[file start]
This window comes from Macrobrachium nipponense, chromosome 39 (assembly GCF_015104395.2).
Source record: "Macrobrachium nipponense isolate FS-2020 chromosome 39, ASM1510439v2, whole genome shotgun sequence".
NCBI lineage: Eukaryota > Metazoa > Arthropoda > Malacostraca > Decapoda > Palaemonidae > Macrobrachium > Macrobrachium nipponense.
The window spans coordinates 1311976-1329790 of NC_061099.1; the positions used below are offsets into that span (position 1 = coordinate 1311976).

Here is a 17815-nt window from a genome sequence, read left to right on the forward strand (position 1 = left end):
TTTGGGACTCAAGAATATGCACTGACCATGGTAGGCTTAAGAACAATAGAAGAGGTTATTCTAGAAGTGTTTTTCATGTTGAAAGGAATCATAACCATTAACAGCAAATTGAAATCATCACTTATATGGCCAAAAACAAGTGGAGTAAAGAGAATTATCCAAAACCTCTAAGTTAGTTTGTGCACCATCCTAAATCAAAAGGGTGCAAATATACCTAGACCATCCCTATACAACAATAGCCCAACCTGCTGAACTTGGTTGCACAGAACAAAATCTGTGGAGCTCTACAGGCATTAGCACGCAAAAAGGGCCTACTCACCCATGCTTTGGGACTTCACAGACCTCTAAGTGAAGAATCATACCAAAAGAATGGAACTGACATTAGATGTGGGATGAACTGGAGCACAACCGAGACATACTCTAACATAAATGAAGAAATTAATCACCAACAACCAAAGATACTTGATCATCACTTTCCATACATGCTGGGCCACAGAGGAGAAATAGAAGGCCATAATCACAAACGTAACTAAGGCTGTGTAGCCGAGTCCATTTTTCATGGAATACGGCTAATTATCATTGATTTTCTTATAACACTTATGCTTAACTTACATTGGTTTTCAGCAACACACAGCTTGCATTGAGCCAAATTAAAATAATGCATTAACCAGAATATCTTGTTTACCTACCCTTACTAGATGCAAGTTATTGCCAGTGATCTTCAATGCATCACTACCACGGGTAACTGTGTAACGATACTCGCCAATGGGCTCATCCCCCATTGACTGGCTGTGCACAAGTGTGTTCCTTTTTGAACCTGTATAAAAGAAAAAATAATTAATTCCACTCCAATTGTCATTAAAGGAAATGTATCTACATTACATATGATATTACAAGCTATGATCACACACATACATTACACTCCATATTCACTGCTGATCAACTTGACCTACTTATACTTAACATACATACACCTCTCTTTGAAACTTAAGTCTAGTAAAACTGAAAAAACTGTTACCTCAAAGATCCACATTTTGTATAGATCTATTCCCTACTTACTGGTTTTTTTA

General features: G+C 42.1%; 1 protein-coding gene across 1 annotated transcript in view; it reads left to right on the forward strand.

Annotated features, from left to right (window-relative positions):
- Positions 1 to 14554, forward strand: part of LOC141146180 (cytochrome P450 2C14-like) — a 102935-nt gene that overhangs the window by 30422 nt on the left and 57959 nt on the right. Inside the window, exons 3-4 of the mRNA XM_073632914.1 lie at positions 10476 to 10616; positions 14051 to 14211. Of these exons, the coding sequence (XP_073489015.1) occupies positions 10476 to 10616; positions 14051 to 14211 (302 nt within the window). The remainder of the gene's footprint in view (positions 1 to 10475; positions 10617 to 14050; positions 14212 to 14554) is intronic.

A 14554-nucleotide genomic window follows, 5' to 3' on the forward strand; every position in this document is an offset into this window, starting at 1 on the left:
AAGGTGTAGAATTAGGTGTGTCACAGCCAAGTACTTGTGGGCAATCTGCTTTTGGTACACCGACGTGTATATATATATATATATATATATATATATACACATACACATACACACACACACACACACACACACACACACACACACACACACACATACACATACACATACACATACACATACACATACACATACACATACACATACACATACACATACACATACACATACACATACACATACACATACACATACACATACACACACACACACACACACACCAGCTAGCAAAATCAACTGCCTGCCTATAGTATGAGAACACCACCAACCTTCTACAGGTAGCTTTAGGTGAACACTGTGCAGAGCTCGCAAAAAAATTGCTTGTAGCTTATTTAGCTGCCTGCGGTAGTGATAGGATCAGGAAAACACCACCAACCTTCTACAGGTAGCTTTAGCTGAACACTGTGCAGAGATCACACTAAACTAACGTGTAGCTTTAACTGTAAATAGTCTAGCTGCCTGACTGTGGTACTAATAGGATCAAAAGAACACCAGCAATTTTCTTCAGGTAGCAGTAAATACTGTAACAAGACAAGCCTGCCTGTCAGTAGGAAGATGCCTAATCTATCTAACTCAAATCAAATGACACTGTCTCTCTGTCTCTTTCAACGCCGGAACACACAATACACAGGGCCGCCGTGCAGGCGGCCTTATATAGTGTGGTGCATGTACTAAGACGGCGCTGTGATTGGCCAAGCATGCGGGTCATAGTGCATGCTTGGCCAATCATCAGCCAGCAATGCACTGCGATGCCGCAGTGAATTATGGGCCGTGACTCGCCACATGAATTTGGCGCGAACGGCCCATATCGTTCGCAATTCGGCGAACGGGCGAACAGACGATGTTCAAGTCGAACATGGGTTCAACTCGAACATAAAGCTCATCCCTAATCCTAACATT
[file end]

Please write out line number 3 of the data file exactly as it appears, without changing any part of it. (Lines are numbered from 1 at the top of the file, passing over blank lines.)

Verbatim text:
NCBI lineage: Eukaryota > Metazoa > Arthropoda > Malacostraca > Decapoda > Palaemonidae > Macrobrachium > Macrobrachium nipponense.